Finally, what about the dog’s natural talent and the role it plays? Experts in animal behavior and thinking tell us that we must think respectfully about animal intelligence and talent: “Compared to humans, animals have astonishing abilities to perceive things in the world. They have extreme perception. Their sensory worlds are so much richer than ours that it’s almost as if we’re deaf and blind… Normal people stop seeing the details that make up the big picture and see only the big picture instead. Animals see all the tiny details that go into the picture.”
    “Since animals do not have language, memories are stored as pictures, sounds, touch sensations, or smells… People working with animals must always keep asking themselves: How does the animal perceive this situation?”

    (quotes from: Eric Hebborn,”Drawn to Trouble”, and Temple Grandin, “Animals in Translation”.)

  93. “what (if anything), do you think separates you as a competitor in the sport of dog agility, from the best competitors in the world?”

    Oh la la, what a great and a bit difficult question! I am not sure what my answer to this question would be…a lot of different factors seperates me from the worlds best, but one thing is the opportunity to compete with the best, meaning my first “goal” would be to join the National team, for example…
    Then I need the right individual/dog. I have represented my country, Norway, in two World Championships with my parson russell terrier. A great dog, a fast dog, but not fast enough in the two championships to be on top of the podium. She had some faults, but still, if she had managed two clear rounds, in those competitons she would not have made it to the top. She is at the moment a still going strong agilitydog in Norway at the age of 9 1/2 years.
    So the right individual, along with my condition, the right set of mind and training facilities, is very important. I am hoping for the National team with my youngest dog, from there we will see if I will compete with the best in the future!

    I am not sure if I, at all, answered the question. I think not, when I see what I wrote;)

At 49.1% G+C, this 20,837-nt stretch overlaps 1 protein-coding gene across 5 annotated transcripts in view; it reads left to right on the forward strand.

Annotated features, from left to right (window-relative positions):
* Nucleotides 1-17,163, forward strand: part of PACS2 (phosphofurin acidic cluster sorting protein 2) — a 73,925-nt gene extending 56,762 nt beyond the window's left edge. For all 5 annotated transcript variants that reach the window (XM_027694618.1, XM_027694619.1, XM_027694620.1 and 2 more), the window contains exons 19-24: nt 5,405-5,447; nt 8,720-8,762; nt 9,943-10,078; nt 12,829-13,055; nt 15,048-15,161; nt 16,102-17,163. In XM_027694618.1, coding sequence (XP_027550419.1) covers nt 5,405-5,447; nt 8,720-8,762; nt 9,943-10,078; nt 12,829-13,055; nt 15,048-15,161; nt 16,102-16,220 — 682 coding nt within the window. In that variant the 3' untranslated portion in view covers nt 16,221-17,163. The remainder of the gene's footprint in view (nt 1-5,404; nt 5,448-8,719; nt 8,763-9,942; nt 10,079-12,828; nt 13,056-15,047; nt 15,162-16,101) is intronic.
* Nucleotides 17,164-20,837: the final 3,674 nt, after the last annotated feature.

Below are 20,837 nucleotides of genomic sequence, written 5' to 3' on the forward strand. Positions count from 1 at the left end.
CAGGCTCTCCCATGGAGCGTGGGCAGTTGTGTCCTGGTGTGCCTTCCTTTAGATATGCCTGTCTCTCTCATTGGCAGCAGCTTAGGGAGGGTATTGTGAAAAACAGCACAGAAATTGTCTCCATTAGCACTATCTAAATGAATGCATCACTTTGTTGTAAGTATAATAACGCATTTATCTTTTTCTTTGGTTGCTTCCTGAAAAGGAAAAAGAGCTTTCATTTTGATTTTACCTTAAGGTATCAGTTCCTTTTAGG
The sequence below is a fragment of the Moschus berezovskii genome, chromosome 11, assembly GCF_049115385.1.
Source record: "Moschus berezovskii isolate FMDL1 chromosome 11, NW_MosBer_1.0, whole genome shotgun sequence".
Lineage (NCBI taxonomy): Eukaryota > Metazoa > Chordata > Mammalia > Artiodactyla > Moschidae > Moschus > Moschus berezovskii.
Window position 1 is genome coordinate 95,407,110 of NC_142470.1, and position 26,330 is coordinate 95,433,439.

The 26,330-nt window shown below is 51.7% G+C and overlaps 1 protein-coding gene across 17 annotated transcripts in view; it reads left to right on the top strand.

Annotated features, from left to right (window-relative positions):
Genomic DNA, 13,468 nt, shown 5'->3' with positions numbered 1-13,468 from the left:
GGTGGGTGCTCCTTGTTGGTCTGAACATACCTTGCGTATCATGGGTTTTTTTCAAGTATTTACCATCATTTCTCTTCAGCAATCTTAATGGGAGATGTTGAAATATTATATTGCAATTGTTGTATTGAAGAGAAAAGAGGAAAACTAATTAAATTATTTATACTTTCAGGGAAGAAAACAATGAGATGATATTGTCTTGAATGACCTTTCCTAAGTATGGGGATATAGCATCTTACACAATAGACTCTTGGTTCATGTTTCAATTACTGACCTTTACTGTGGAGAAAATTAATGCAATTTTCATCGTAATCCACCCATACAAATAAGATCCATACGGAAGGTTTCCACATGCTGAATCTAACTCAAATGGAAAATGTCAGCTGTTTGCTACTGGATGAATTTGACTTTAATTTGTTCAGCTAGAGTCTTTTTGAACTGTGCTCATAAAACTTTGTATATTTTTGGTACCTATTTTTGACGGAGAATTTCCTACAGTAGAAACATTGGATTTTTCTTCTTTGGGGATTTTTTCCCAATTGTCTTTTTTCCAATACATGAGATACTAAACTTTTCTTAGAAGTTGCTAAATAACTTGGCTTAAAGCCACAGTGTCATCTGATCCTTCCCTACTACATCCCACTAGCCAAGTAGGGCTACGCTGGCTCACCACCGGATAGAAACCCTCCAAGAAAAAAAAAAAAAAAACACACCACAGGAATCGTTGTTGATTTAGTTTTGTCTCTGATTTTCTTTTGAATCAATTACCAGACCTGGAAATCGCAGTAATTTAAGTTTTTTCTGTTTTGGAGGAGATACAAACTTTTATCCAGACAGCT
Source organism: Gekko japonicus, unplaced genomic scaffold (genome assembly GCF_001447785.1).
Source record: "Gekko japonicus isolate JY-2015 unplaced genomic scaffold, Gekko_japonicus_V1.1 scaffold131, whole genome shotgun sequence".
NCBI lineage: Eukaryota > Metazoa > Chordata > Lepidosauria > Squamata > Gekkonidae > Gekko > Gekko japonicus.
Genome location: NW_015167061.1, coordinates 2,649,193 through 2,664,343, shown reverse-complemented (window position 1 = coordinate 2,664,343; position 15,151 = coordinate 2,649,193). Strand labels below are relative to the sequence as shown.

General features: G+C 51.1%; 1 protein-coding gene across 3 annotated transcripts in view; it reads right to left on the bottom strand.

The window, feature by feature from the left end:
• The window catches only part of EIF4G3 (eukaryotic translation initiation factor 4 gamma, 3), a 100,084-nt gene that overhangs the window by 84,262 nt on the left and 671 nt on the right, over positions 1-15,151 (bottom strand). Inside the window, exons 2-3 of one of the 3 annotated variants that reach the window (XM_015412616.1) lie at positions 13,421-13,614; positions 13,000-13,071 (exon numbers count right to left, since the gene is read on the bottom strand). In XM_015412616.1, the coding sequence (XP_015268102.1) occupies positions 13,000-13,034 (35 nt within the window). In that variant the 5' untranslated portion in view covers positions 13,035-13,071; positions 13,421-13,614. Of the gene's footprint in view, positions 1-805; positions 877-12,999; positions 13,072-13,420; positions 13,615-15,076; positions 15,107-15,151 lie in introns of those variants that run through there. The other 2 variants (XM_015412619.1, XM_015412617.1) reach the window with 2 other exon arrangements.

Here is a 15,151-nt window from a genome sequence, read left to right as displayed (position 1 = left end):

Anyway, a great question from you and a great blog! And I have really enjoyed reading all the different answers to this post! Perfect reading Saturday night!

  94. Here is what separates the regulars from the champs:
    1. The goal to be a world champ. If that’s not your goal, you will never get there.
    2. A dog with world champ potential. The Basset I saw last week at a trial will never make it.
    3. The know-how and skill to direct the dog as fast and tight as possible around a course, hitting contacts and keeping up the bars, while maintaining accuracy.
    Then being able to do that consistently under pressure.
    4. World champs thrive on pressure and high profile challenges. They know how to handle nervousness – and turn it into energy and drive.
    5. Personal likability – teams are chosen and I think there is also a likability & coachability factor that goes into the selections.
    6. Champs know how to problem solve and see problems as opportunities to improve.

  95. What a great and “loaded” question! You really made me have to think about this.

    My first instinct is to say that ability to maintain criteria 100% of the time is what seperates the good from the great handlers. But then I watched some of the hanlders at FCI and I couldn’t for the life of me tell what some of their criteria was!

    So is the question “what seperates me from the people WINNING at the world level?”, on first examination I am going to say LEGS!!! They got em and I don’t!LOL!

    Now are the people that WIN at world level always people I want to emulate, not necessarily. So I think I am going to change the question slightly, “what seperates me from the people I think are the best in the world?”….